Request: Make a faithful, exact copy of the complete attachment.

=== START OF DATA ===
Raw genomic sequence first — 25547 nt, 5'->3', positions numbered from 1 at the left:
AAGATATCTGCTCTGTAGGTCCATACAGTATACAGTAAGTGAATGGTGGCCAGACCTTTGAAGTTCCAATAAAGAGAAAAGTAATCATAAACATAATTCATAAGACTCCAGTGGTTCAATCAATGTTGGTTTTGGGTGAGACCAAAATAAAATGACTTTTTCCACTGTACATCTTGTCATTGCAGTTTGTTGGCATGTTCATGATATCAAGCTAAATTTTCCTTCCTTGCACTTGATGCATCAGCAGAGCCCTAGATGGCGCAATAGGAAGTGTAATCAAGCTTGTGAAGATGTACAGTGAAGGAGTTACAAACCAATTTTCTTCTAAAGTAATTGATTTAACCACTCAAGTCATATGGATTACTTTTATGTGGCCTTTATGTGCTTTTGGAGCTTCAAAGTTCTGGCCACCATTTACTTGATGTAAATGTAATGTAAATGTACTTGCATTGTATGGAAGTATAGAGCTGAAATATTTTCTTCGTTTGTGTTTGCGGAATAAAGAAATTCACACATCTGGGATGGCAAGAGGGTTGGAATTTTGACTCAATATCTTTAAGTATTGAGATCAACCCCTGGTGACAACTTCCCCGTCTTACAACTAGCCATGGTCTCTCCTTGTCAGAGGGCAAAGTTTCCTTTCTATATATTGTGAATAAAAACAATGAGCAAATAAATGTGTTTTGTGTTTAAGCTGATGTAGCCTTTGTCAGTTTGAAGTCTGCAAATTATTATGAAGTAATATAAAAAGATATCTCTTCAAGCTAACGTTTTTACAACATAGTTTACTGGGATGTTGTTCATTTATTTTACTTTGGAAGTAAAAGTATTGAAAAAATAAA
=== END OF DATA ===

Raw genomic sequence first — 25547 nt, 5'->3', positions numbered from 1 at the left:
AAGATATCTGCTCTGTAGGTCCATACAGTATACAGTAAGTGAATGGTGGCCAGACCTTTGAAGTTCCAATAAAGAGAAAAGTAATCATAAACATAATTCATAAGACTCCAGTGGTTCAATCAATGTTGGTTTTGGGTGAGACCAAAATAAAATGACTTTTTCCACTGTACATCTTGTCATTGCAGTTTGTTGGCATGTTCATGATATCAAGCTAAATTTTCCTTCCTTGCACTTGATGCATCAGCAGAGCCCTAGATGGCGCAATAGGAAGTGTAATCAAGCTTGTGAAGATGTACAGTGAAGGAGTTACAAACCAATTTTCTTCTAAAGTAATTGATTTAACCACTCAAGTCATATGGATTACTTTTATGTGGCCTTTATGTGCTTTTGGAGCTTCAAAGTTCTGGCCACCATTTACTTGATGTAAATGTAATGTAAATGTACTTGCATTGTATGGAAGTATAGAGCTGAAATATTTTCTTCGTTTGTGTTTGCGGAATAAAGAAATTCACACATCTGGGATGGCAAGAGGGTTGGAATTTTGACTCAATATCTTTAAGTATTGAGATCAACCCCTGGTGACAACTTCCCCGTCTTACAACTAGCCATGGTCTCTCCTTGTCAGAGGGCAAAGTTTCCTTTCTATATATTGTGAATAAAAACAATGAGCAAATAAATGTGTTTTGTGTTTAAGCTGATGTAGCCTTTGTCAGTTTGAAGTCTGCAAATTATTATGAAGTAATATAAAAAGATATCTCTTCAAGCTAACGTTTTTACAACATAGTTTACTGGGATGTTGTTCATTTATTTTACTTTGGAAGTAAAAGTATTGAAAAAATAAA